In the last couple years, two of my largest AV projects were in higher education. On the surface, it is not hard to imagine that higher education may have some audiovisual needs.
Classrooms typically need a projector and a screen for the professor to present class materials to students. You may want interactive software that allows students to all collaborate using the devices that they bring into the classroom everyday. Interactive video walls may be used for data visualization and for interacting with everything from organic molecules to stock market data. LCD screens can be placed about the campus for providing digital way-finding or campus events and information through some type of Content Management System. At Horizon, we help with many of those applications as well.
The two major projects I did in the last couple years however relate to none of this. Instead they related to promoting the image of the school to prospective students, and this is where I see that there is a real opportunity to create something special.
With every University having a website and a ton of printed marketing and admissions materials that teach potential students about the school itself, you may ask,
“What impact will creating an interactive video wall for prospective student information actually have?”
To answer that completely, you have to take a few things into account.
The first is that young people are getting harder and harder to impress, at least when it comes to technology. Every one of them has a HD touch screen in their pocket, and many most likely also have a tablet and/or a laptop in their backpack. They grew up with large HDTVs in their living rooms. If you think a small splattering of screens will catch their attention, or capture their imaginations long enough to deliver a pointed message, you are on the wrong side of the odds.
The second thing is that scale works. Our eyes are drawn to light and contrast, so creating 110” plus of illuminated messaging will automatically pull the eyes where you want them to focus.
Next, is that scale is just the beginning. Billboards still work because they are large, AND they start with a simple attention getter, able to be read and understood in a few seconds. It lets them know what you want them to DO! If you have an interactive video wall, that message needs to be “Get over here and touch this wall!” You have to drive action.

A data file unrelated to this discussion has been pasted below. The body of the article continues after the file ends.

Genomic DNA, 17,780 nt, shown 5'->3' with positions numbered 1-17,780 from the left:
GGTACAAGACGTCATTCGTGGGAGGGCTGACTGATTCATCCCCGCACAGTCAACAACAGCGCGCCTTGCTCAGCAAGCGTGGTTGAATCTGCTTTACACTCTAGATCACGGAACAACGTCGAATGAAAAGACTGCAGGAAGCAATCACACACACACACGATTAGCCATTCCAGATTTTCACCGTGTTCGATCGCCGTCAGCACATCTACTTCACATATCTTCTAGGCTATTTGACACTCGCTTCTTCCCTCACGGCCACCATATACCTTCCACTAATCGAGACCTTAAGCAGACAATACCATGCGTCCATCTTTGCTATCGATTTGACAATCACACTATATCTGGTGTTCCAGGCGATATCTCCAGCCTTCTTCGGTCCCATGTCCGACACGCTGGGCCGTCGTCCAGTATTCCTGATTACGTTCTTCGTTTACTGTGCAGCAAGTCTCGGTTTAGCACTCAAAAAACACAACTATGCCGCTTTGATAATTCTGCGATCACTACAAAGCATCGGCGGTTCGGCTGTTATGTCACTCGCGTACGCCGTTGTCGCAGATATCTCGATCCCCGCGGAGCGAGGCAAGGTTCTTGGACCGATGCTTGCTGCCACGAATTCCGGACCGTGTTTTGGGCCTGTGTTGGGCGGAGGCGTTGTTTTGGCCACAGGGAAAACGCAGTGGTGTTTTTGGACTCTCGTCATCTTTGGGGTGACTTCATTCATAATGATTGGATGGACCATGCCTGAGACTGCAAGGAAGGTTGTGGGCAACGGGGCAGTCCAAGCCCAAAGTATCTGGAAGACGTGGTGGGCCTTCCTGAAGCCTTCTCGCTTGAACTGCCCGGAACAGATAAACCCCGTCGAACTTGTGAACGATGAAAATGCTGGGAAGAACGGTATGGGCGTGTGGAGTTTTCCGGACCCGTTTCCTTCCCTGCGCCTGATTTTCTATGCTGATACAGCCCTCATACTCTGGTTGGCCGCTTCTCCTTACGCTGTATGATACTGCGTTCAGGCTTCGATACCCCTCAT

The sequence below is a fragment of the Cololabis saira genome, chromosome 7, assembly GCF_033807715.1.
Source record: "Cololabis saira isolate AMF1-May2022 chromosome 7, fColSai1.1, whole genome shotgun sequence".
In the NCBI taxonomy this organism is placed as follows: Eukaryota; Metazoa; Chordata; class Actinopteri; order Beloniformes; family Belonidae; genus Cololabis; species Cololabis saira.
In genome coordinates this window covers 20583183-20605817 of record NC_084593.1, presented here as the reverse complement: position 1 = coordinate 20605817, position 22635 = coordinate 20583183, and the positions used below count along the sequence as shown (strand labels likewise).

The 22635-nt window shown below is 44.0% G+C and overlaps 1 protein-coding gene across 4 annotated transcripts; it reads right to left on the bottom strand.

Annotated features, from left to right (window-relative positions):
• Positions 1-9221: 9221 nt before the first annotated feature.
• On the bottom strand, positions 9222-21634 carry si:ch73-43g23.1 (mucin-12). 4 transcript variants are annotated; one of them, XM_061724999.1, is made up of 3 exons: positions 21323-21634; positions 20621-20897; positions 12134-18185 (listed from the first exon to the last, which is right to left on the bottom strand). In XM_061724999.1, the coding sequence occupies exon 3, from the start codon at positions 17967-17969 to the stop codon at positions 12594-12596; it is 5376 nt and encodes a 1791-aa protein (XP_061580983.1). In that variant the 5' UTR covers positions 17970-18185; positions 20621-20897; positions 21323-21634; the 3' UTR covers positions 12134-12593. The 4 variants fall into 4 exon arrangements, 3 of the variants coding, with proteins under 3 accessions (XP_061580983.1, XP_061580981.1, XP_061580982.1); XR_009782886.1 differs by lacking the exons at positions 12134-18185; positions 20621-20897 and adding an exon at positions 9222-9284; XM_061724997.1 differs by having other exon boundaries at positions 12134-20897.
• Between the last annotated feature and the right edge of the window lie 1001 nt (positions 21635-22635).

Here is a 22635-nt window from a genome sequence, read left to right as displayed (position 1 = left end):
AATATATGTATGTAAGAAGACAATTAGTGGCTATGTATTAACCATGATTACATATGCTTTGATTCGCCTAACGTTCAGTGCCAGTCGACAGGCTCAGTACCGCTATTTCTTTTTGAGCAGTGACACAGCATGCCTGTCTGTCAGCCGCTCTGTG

If you’ve made it this far, it’s time to keep the attention you just received. One way to do that is to involve them in the process and this is done through touch. Give them opportunity to explore the message in a way that speaks to their goals, wants, needs and personal experiences.
Creating a sense of Community also encourages greater interaction. If two strangers are working together to swipe their way to a solution for a humongous slide lock puzzle, you create a sense of teamwork and gameplay that encourage participation. Then you need to reward this participation with a deeper level of information or unique content for their efforts.
Finally, remember that interactive doesn’t stop at your location. Create opportunities for the experience to be shared, accessed later, or extended onto those very same screen devices that used to be a barrier, so that they become future allies instead, bring prospective students back to the experience and your school.
Large interactive video walls engage prospective students. They work because as you engage more senses, your messaging “sticks” better. They also work because by providing this experience on campus, as opposed to just online or in print, you connect the sights, sounds, and smells of the campus and its buildings, staff, and students to the memory of the messaging itself. This helps the potential student to leave with a small, multisensory idea of what being a student at your school is all about.
Many universities like University of Oregon, University of Missouri, and now Northeastern University are installing systems that do exactly this. The question is, “How will you be competing with them?”.
Author Bio | Mark Coxon | Horizon Display
Mark started his technology career at IBM in 2000 before migrating into AV integration in early 2002. He currently works at Horizon Display, an interactive multitouch hardware and software provider. Mark lives in Orange County with Lesley, his wife of 11 years and his 3 children.